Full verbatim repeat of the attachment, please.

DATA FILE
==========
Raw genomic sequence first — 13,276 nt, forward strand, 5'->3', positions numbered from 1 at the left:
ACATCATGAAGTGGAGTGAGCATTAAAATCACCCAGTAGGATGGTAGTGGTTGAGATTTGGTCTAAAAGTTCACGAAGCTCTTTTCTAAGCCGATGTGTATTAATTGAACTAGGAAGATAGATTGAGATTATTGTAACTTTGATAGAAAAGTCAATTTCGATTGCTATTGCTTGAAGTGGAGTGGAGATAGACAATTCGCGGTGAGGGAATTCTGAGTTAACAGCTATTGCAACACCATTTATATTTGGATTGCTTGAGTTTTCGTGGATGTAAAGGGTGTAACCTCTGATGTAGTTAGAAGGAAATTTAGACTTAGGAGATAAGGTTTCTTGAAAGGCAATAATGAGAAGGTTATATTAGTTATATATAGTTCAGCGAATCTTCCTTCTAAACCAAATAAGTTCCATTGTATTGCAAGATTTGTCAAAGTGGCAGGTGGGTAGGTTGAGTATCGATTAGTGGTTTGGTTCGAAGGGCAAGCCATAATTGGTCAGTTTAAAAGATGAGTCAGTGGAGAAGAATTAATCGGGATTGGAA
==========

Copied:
Raw genomic sequence first — 13,276 nt, forward strand, 5'->3', positions numbered from 1 at the left:
ACATCATGAAGTGGAGTGAGCATTAAAATCACCCAGTAGGATGGTAGTGGTTGAGATTTGGTCTAAAAGTTCACGAAGCTCTTTTCTAAGCCGATGTGTATTAATTGAACTAGGAAGATAGATTGAGATTATTGTAACTTTGATAGAAAAGTCAATTTCGATTGCTATTGCTTGAAGTGGAGTGGAGATAGACAATTCGCGGTGAGGGAATTCTGAGTTAACAGCTATTGCAACACCATTTATATTTGGATTGCTTGAGTTTTCGTGGATGTAAAGGGTGTAACCTCTGATGTAGTTAGAAGGAAATTTAGACTTAGGAGATAAGGTTTCTTGAAAGGCAATAATGAGAAGGTTATATTAGTTATATATAGTTCAGCGAATCTTCCTTCTAAACCAAATAAGTTCCATTGTATTGCAAGATTTGTCAAAGTGGCAGGTGGGTAGGTTGAGTATCGATTAGTGGTTTGGTTCGAAGGGCAAGCCATAATTGGTCAGTTTAAAAGATGAGTCAGTGGAGAAGAATTAATCGGGATTGGAA